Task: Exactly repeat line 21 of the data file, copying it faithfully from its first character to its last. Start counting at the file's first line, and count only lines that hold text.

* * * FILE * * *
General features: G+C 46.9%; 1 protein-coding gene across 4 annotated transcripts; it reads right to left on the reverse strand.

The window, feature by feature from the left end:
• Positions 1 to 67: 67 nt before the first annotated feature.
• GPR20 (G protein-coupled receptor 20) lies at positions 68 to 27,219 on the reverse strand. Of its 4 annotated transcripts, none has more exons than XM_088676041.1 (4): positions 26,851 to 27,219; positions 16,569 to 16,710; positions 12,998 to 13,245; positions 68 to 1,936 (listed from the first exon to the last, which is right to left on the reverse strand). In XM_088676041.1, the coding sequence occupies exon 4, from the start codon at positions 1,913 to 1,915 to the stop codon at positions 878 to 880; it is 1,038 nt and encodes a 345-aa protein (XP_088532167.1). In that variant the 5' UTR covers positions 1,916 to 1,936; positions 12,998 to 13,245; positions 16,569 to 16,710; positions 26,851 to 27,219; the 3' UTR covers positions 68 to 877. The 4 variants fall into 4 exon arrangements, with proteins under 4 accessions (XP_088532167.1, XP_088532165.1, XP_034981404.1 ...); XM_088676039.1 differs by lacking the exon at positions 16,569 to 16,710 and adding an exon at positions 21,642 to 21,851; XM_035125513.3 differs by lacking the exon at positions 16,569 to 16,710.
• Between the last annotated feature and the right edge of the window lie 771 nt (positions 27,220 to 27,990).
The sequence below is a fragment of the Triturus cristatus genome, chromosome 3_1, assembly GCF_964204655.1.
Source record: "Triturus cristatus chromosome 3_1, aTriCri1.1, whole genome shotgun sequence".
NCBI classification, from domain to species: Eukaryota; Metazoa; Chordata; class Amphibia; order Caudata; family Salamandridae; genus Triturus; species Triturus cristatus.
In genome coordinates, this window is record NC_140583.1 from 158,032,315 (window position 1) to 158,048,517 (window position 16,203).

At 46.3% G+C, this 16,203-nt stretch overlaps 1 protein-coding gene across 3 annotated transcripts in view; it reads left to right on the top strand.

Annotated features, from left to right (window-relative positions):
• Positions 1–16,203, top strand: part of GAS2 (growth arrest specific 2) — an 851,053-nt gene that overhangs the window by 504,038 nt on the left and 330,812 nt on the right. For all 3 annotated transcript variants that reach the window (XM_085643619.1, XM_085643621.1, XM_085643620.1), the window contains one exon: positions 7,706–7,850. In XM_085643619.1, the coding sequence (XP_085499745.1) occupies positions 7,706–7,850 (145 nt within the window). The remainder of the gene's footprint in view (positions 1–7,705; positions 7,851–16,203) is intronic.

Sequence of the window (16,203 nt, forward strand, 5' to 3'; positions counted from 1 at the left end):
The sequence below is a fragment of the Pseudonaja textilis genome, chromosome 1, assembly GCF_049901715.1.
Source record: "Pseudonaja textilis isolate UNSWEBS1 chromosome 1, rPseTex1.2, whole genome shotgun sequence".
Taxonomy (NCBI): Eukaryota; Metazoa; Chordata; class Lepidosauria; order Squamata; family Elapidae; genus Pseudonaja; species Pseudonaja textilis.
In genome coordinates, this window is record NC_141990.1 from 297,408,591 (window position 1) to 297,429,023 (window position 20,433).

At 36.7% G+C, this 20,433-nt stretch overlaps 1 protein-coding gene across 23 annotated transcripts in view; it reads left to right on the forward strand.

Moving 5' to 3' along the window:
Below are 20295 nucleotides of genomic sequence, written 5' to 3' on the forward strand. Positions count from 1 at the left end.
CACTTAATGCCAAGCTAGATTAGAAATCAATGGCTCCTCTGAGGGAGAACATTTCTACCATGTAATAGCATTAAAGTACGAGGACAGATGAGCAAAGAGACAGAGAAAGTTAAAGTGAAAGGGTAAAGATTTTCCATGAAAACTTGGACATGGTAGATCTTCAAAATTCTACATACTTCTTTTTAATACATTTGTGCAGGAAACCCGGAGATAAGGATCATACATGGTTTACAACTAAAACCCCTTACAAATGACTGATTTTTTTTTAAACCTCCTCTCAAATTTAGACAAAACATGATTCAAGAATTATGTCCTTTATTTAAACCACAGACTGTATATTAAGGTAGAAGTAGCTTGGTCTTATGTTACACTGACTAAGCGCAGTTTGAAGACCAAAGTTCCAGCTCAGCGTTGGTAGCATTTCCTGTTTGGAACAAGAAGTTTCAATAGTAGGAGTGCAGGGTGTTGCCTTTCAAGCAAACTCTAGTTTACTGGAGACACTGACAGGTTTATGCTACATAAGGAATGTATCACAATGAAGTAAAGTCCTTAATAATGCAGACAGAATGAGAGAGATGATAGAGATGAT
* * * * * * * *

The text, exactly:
CACTTAATGCCAAGCTAGATTAGAAATCAATGGCTCCTCTGAGGGAGAACATTTCTACCATGTAATAGCATTAAAGTACGAGGACAGATGAGCAAAGAGACAGAGAAAGTTAAAGTGAAAGGGTAAAGATTTTCCATGAAAACTTGGACATGGTAGATCTTCAAAATTCTACATACTTCTTTTTAATACATTTGTGCAGGAAACCCGGAGATAAGGATCATACATGGTTTACAACTAAAACCCCTTACAAATGACTGATTTTTTTTTAAACCTCCTCTCAAATTTAGACAAAACATGATTCAAGAATTATGTCCTTTATTTAAACCACAGACTGTATATTAAGGTAGAAGTAGCTTGGTCTTATGTTACACTGACTAAGCGCAGTTTGAAGACCAAAGTTCCAGCTCAGCGTTGGTAGCATTTCCTGTTTGGAACAAGAAGTTTCAATAGTAGGAGTGCAGGGTGTTGCCTTTCAAGCAAACTCTAGTTTACTGGAGACACTGACAGGTTTATGCTACATAAGGAATGTATCACAATGAAGTAAAGTCCTTAATAATGCAGACAGAATGAGAGAGATGATAGAGATGAT